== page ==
is developing a novel treatment strategy for the rare disease Acute Myeoloid Leukaemia
AML-VACCiN is developing a novel treatment strategy for the rare disease Acute Myeoloid Leukaemia (AML).
Aim of the project
AML is a deadly rare disease that affects both children and adults. Approximately 55% of younger AML patients and 85% of older patients ( >60 years of age), will relapse and die within 2 years. This is attributed to subclinical levels of leukaemic cells that remain or become resistent to chemotherapy, which is referred to as Minimal Residual Disease (MRD). Immunotherapy has great potential for treating MRD and dendritic cell (DC) therapy is at the forefront of immunotherapy.
AML-VACCiN is the orchestrated action of three innovative companies and internationally renowned top medical scientists representing nine European medical institutes. In line with the IRDiRC objectives, this public-private consortium can bring a powerful AML-vaccine very close to clinical practice.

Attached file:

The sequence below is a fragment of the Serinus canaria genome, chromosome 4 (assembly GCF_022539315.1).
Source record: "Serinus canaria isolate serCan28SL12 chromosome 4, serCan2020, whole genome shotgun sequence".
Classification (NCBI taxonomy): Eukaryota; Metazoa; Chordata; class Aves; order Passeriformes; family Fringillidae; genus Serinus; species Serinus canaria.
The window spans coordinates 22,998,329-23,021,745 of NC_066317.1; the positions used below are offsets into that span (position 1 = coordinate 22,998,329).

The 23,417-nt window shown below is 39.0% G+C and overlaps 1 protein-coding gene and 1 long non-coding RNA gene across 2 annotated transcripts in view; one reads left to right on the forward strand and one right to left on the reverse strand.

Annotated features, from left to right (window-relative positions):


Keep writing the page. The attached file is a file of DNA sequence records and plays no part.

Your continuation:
Aim of the project
The AML-VACCiN consortium takes this to the next level through clinical development of a highly innovative DC vaccine – DCP-001. The aim is to vaccinate post-remission AML patients, eradicate MRD and effectively reduce the risk of relapse. DCP-001 is designated as an orphan medicinal product in the EU and a Phase I/IIa study has been completed with DCP-001. The AML-VACCiN consortium will advance the clinical development of this vaccine further, from early-stage (current status) towards proof of concept for safety and efficacy in a Phase IIb clinical study. In addition, the study will be accompanied by an extensive immune-monitoring program so as to enable evaluation of clinical responses in relation to immunological responses. The deliverables resulting from this project can be used to assemble a data package to apply for conditional approval in Europe.
Grant agreement number:
University of Bergen
Helse Bergen HF Haukeland University Hospital Norway
Universitaetsmedizin der johannes gutenberg Universitaet Mainz Germany